Abstract: This paper revises some relevant aspects of The Economics of Climate Change in Mexico (ECCM), one of the most important documents for supporting national decisionmaking regarding the climate change international negotiations. In addition to pointing out some important methodological inadequacies, this paper shows that the ECCM's main results are questionable. Even though this study was inspired on the Stern Review and benefited from the support of original members of the Stern team, the ECCM is not consistent with the world portrayed in the Stern Review in many aspects, particularly regarding the importance of climate change impacts. The estimates of the costs of climate change for Mexico are so low that can hardly be considered to be consistent with the previous studies that have been reported in the literature concerning regional and global scales. Furthermore, it is shown that the document's main conclusion is not supported even by the estimates of the costs of the impacts of climate change and of the mitigation strategies that are presented in it. It is argued that this document has important deficiencies that do not make it adequate for supporting decision-making. In addition, the ECCM has inspired other reports regarding the economics of climate change in Central and Latin America, and as is shown here, their results are also questionable. This raises further reasons for concern because these national documents are building a regional view of what climate change could imply for Latin America that severely underestimates the importance of this phenomenon.
    Keywords: Climate change/stern review/impacts/cost/Impacts of climate change
    Date: 2011–09
    URL: http://d.repec.org/n?u=RePEc:esr:wpaper:wp408&r=res
  5. By: Kohlin, Gunnar; Sills, Erin O.; Pattanayak, Subhrendu K.; Wilfong, Christopher
    Abstract: This report reviews the literature on the links between energy access, welfare, and gender in order to provide evidence on where gender considerations in the energy sector matter and how they might be addressed. Prepared as a background document for the 2012 World Development Report on Gender Equality and Development, and part of the Social Development Department's ongoing work on gender and infrastructure, the report describes and evaluates the evidence on the links between gender and energy focusing on: increased access to woodfuel through planting of trees and forest management; improved cooking technologies; and access to electricity and motive energy. The report's main finding is that energy interventions can have significant gender benefits, which can be realized via careful design and targeting of interventions based on a context-specific understanding of energy scarcity and household decision-making, in particular how women's preferences, opportunity cost of time, and welfare are reflected in household energy decisions. The report focuses on the academic peer-reviewed literature and, although it applies fairly inclusive screening criteria when selecting the evidence to consider, finds that the evidence on many of the energy-gender linkages is often limited. There is thus a clear need for studies to evaluate interventions and identify key design elements for gender-sensitive project design.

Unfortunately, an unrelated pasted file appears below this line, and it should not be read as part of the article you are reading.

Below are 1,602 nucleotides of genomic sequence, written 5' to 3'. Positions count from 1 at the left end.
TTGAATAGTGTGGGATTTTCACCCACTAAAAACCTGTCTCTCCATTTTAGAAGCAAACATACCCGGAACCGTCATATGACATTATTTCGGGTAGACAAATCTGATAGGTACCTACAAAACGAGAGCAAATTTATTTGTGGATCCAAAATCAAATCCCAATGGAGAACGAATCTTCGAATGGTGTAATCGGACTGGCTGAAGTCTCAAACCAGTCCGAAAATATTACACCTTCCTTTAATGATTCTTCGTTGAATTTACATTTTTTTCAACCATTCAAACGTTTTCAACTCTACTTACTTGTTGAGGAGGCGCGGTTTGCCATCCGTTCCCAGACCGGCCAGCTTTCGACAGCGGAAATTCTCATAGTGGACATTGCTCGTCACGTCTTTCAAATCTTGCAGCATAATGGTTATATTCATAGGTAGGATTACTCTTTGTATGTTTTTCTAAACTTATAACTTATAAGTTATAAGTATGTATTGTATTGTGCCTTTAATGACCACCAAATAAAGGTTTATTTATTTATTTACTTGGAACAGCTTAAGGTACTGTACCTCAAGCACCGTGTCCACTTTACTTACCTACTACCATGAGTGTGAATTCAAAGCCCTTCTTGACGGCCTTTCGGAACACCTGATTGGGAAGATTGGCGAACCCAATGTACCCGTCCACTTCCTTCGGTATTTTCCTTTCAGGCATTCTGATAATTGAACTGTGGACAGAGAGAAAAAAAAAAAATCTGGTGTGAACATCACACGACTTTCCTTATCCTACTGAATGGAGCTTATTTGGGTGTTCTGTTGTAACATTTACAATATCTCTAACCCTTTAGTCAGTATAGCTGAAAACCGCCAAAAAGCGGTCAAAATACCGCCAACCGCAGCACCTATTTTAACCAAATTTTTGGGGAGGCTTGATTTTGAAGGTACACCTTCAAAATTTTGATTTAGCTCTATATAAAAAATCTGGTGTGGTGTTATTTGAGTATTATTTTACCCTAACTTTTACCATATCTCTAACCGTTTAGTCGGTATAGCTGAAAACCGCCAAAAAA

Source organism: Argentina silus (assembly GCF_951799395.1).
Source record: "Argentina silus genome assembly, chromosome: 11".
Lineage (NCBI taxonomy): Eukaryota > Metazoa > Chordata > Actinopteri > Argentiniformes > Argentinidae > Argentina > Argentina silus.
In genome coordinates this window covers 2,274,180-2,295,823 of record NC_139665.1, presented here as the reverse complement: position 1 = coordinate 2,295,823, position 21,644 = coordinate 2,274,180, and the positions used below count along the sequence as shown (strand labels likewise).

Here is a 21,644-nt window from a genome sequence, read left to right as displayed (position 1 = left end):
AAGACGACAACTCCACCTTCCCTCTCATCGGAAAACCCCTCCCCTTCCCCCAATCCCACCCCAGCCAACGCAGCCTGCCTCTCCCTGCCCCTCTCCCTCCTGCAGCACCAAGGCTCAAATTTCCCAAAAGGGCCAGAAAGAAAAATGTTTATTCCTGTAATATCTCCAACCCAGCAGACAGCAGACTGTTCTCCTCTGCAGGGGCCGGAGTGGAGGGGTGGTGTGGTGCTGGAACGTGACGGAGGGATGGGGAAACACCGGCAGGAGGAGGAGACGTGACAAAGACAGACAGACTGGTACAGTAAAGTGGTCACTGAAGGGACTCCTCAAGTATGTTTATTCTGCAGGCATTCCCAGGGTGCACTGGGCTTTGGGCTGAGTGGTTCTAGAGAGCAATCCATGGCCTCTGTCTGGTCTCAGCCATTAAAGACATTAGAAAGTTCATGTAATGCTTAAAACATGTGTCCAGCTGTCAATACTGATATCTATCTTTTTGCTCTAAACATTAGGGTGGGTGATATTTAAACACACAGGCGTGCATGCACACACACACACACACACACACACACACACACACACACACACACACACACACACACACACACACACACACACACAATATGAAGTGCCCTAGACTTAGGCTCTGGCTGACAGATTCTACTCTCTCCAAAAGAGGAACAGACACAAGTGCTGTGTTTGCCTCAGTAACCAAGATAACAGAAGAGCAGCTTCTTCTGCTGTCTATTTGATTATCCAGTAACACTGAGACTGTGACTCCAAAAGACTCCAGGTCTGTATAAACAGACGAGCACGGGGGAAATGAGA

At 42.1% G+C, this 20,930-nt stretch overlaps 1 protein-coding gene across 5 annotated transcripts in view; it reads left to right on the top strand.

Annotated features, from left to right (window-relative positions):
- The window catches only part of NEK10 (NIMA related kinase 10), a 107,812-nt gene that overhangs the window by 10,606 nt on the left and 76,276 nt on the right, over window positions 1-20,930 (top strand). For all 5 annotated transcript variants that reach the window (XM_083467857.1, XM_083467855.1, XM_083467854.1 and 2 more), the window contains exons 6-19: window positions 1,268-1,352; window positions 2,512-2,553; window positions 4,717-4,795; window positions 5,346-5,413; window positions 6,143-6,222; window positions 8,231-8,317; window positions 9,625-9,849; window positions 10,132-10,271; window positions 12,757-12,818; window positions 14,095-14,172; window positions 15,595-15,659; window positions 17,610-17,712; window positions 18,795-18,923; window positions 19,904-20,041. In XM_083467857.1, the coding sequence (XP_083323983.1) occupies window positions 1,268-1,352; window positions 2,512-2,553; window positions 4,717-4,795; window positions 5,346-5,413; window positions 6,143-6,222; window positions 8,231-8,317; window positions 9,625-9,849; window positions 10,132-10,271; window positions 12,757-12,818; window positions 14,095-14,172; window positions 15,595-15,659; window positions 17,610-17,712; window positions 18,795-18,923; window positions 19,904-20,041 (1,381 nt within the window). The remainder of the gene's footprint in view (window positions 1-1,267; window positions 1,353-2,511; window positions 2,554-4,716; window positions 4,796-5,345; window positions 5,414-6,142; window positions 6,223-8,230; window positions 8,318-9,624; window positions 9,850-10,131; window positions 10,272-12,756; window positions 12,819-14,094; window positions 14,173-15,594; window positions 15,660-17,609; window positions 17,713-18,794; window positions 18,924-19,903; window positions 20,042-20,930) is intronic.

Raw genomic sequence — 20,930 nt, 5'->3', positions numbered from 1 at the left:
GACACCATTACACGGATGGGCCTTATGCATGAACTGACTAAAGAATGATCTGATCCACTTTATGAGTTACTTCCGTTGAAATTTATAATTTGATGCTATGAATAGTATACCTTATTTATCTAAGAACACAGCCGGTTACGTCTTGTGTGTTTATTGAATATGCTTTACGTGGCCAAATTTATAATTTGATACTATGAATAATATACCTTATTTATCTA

Date: 2011–09–01
    URL: http://d.repec.org/n?u=RePEc:wbk:wbrwps:5800&r=res
  6. By: Farber, Daniel A
    Abstract: Cap and trade is controversial in part because of claims that it is unjust, an issue that was highlighted by recent litigation against California’s proposed carbon market. This essay considers an array of fairness issues relating to cap and trade. In terms of fairness to industry, the conclusion is that distributing free allowances overcompensates firms for the cost of compliance, assuming any compensation is warranted. Industry should not receive, in effect, ownership of the atmosphere at the expense of the public. Environmental justice advocates argue that cap-and-trade systems promote hotspots and encourage dirtier, older plants to continue operating to the detriment of some communities. Designers of cap-and-trade systems should be alert to possible hotspots, particularly in disadvantaged communities. Little reason exists, however, to believe that any such hotspots are systematically linked with disadvantage. Finally, any regulation of emissions raises costs, with a disproportionate impact on low-income consumers. This effect can be greatly ameliorated through adroit use of revenue from auctions. The bottom line is that fairness issues are not a deal-breaker for cap and trade, but do deserve thoughtful consideration in designing a system.
    Keywords: Administrative Law, Economics, Energy and Utilities Law, Environmental Law, Social Welfare, Administrative Law, Energy Law, Environmental Law, Law and Economics, Social Welfare Law
    Date: 2011–09–20
    URL: http://d.repec.org/n?u=RePEc:cdl:oplwec:2247937&r=res